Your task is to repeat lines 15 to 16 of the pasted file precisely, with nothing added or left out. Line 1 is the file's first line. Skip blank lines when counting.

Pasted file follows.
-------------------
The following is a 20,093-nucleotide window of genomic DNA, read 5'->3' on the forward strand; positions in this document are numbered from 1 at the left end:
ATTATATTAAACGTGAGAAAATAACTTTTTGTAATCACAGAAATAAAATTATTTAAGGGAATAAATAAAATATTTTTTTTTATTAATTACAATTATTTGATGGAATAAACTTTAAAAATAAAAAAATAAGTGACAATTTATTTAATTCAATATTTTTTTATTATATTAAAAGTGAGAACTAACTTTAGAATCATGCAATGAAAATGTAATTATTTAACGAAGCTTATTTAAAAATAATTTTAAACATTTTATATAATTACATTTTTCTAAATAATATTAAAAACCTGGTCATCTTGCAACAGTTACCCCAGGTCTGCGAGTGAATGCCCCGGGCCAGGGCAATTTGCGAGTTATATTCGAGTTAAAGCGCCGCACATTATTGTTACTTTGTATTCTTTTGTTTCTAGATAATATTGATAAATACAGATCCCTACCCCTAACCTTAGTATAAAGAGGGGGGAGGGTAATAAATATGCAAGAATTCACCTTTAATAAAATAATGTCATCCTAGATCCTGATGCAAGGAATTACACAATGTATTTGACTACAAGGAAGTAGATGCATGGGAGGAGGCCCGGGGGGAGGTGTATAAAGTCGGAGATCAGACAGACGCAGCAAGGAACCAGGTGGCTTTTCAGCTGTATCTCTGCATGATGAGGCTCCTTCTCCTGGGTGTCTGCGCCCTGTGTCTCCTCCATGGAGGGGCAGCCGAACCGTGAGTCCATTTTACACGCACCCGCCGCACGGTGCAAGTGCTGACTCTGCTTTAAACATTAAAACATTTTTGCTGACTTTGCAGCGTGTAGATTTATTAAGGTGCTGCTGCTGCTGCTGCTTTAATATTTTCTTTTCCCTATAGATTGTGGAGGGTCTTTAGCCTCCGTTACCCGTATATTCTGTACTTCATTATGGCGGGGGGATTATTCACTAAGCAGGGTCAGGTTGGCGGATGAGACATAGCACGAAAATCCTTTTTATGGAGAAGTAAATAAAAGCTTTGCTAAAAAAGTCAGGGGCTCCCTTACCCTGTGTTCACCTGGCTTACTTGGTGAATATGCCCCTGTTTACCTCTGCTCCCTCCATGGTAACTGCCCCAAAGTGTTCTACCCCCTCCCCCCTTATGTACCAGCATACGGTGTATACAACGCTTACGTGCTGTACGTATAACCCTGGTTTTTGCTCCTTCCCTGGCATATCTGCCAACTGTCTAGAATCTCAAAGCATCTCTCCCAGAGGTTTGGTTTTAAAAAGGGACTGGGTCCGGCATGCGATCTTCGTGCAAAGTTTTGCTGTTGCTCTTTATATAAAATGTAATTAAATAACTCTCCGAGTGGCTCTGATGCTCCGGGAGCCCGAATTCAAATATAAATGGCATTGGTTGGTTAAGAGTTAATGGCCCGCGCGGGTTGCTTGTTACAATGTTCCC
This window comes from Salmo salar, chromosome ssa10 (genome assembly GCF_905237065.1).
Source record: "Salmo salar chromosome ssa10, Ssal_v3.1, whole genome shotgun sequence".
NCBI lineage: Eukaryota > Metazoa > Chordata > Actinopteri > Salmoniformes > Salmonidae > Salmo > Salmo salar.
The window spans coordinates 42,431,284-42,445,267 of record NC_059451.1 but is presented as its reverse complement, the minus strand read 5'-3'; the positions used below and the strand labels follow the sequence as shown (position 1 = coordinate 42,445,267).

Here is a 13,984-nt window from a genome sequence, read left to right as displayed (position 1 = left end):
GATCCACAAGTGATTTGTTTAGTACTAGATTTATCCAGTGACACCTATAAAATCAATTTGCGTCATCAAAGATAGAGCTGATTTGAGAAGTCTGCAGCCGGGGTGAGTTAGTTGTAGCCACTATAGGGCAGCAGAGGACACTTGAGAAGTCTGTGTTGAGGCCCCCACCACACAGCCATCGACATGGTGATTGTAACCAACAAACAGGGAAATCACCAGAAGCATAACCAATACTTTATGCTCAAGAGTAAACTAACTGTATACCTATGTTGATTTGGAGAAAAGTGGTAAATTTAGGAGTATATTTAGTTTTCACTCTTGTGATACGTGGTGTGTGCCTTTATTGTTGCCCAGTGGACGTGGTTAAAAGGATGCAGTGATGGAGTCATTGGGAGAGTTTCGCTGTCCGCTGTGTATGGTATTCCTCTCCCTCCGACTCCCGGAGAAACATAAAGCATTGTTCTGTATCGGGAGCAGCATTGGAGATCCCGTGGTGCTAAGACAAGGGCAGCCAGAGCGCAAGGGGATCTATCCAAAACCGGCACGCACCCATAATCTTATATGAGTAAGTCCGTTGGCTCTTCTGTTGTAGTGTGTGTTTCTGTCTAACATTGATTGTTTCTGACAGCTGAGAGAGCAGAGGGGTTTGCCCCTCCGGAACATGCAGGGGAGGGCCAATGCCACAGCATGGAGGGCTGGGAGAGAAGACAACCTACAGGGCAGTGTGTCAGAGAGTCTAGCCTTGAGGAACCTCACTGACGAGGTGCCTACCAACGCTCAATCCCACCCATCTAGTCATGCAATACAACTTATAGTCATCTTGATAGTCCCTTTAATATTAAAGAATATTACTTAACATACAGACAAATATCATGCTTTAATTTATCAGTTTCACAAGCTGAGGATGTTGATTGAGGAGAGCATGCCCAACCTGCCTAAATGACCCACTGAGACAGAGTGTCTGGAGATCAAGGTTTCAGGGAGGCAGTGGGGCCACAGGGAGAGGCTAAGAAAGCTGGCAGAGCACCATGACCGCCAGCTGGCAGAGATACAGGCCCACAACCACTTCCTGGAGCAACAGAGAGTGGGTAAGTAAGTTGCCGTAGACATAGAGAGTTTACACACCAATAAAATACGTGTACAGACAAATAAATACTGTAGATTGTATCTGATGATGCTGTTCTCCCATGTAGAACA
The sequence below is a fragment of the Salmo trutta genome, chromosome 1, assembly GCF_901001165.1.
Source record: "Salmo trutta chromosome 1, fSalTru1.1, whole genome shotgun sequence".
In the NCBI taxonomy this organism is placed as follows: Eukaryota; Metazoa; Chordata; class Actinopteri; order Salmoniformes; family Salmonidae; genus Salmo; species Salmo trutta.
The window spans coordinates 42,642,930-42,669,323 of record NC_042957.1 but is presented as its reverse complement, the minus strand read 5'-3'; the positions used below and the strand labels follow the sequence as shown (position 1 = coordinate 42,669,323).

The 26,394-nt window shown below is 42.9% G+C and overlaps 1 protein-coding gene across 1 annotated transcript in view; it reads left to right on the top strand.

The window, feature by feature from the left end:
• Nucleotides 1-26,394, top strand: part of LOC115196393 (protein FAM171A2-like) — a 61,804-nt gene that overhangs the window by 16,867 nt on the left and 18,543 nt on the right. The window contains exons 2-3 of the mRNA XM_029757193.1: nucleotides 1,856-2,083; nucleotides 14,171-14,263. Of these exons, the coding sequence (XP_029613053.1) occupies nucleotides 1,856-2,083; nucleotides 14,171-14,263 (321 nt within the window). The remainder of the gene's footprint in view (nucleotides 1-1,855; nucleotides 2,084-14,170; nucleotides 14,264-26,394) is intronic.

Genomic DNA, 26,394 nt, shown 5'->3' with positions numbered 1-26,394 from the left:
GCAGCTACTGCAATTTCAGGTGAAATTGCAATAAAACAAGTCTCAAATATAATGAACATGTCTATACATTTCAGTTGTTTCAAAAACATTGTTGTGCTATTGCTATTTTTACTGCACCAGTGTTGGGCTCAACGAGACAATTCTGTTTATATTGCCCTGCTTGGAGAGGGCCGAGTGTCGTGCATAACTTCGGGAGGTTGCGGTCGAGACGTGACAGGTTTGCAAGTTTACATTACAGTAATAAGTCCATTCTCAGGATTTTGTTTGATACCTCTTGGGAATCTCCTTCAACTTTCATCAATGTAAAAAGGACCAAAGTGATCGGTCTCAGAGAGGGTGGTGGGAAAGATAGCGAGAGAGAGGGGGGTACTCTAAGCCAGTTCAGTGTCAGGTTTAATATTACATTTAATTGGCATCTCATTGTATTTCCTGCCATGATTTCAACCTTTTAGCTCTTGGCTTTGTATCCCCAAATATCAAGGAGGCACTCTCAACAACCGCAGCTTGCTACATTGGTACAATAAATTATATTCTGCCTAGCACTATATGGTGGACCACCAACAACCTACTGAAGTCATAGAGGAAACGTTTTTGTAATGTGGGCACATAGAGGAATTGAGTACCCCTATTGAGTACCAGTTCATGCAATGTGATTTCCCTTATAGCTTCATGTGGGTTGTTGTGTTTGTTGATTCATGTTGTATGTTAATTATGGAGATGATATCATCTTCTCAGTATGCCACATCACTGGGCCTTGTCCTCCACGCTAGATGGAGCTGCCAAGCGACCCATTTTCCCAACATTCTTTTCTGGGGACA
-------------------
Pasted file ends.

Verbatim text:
• Nucleotides 1-26,394, top strand: part of LOC115196393 (protein FAM171A2-like) — a 61,804-nt gene that overhangs the window by 16,867 nt on the left and 18,543 nt on the right. The window contains exons 2-3 of the mRNA XM_029757193.1: nucleotides 1,856-2,083; nucleotides 14,171-14,263. Of these exons, the coding sequence (XP_029613053.1) occupies nucleotides 1,856-2,083; nucleotides 14,171-14,263 (321 nt within the window). The remainder of the gene's footprint in view (nucleotides 1-1,855; nucleotides 2,084-14,170; nucleotides 14,264-26,394) is intronic.

Genomic DNA, 26,394 nt, shown 5'->3' with positions numbered 1-26,394 from the left: